California Budget Deficit Swells to $73 Billion as Incoming Tax Revenue Falls, Watchdog Reports

Gov. Gavin Newsom (Justin Sullivan/Getty Images)
February 21, 2024

California’s budget watchdog warned Tuesday that the state’s deficit has swelled to $73 billion this year, just a month after Gov. Gavin Newsom (D.) painted a rosier picture of the state’s financial outlook.

Incoming tax revenue is so low that the state’s budget analyst believes they will ultimately fall $24 billion below Newsom’s budget proposal, according to the latest forecast from California’s Legislative Analyst's Office. The analysis urged leaders to cut one-time and temporary spending and rescind unspent funds from programs ranging from homelessness to education, labor, transportation, and criminal justice, so that they have more options to use other cost-saving measures should the economy or deficit worsen.

This snapshot comes just one month after Newsom, in rolling out his budget proposal for the upcoming fiscal year, projected a $38 billion shortfall. The governor has striven in recent months to paint California as a national model as he raises his profile ahead of a potential presidential run and campaigns alongside President Joe Biden.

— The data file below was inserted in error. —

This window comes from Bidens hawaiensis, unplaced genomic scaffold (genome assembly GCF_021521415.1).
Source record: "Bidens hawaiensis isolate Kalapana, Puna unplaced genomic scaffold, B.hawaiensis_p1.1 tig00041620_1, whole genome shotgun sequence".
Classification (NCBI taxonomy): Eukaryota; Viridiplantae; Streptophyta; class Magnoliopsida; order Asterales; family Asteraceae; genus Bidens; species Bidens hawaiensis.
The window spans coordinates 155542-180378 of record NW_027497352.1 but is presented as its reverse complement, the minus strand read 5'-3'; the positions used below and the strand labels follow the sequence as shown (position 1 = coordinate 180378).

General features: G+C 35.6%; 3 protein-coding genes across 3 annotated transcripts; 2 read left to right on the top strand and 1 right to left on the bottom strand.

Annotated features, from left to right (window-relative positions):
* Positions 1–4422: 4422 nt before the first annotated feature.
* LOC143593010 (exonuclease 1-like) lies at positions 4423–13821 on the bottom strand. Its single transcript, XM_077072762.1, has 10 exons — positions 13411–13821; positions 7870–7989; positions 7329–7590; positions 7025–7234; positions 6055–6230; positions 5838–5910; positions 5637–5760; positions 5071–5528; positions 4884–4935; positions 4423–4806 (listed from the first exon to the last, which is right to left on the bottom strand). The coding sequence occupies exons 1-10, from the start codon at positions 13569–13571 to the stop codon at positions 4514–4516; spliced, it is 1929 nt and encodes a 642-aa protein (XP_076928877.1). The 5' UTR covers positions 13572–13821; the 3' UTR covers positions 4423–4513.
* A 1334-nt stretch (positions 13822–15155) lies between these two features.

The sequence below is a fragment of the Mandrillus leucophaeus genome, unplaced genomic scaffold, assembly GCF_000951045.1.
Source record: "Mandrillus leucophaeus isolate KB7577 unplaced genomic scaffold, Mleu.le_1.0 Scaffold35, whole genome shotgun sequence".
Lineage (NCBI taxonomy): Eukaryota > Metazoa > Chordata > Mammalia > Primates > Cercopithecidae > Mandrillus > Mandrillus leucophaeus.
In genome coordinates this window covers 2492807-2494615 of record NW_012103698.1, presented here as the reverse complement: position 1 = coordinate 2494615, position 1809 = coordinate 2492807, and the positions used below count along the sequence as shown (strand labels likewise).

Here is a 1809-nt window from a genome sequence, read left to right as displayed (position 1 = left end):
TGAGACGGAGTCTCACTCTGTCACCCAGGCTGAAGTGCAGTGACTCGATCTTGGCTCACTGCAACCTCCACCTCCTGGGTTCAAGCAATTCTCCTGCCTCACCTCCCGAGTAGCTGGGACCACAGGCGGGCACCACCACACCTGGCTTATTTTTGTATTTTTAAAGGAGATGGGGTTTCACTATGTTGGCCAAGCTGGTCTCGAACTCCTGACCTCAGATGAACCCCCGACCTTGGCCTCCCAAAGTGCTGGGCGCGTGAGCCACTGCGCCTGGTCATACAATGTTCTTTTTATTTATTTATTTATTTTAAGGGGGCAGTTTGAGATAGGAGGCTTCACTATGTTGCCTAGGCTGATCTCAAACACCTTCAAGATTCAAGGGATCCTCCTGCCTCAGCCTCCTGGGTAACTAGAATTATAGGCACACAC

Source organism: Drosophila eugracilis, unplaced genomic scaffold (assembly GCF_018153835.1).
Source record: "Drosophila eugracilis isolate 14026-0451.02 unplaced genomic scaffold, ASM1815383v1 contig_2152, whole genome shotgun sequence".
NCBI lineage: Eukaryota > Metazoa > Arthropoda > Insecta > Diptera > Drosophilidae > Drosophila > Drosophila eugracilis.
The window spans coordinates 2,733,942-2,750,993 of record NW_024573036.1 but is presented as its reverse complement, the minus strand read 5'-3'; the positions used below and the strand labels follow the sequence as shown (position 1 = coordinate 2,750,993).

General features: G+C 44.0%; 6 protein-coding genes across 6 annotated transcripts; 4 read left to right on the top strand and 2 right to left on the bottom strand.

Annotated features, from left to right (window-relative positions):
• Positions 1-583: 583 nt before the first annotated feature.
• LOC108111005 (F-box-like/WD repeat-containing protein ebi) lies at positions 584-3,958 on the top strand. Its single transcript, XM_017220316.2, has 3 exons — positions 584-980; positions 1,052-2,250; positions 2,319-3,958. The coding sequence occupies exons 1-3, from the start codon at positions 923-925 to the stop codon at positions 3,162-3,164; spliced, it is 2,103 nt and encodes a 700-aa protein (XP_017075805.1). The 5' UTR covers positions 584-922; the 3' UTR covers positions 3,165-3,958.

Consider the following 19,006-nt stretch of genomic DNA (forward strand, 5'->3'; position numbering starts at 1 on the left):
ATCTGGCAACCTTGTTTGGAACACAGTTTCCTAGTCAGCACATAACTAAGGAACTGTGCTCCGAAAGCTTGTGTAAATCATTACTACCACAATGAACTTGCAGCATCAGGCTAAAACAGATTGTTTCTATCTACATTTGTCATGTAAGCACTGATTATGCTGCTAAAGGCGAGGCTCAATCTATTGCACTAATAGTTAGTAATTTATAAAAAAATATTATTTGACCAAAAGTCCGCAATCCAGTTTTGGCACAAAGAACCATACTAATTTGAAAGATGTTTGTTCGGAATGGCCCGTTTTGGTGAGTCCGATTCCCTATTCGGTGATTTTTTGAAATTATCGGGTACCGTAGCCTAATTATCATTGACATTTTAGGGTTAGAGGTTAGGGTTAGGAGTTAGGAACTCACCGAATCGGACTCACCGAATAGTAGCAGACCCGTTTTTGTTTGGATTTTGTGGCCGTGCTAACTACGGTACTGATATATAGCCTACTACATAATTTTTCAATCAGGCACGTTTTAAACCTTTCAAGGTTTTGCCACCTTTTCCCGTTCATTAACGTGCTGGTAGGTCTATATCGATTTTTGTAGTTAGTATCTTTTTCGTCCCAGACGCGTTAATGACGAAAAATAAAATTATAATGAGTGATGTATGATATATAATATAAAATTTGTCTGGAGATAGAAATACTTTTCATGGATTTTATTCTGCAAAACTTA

Just two years ago, California had a nearly $100 billion budget surplus. Newsom heralded the extra state income as a sign that "California is a model for the nation on how we can confront our greatest existential threats and make historic investments in our future."

Tuesday’s report noted that the state’s true financial position won’t be clear until tax returns have been filed and tallied. Each year, the governor unveils a revised budget that more accurately reflects California’s finances.

In a statement, a spokesman for the governor stressed the uncertain nature of forecasts but stuck by Newsom’s $38 billion number from January.

"From now through April, more than $51 billion in income and corporate tax receipts are forecast to come in," the spokesman said. "No one can say today with certainty how those numbers may change the budget estimate of a $38 billion shortfall."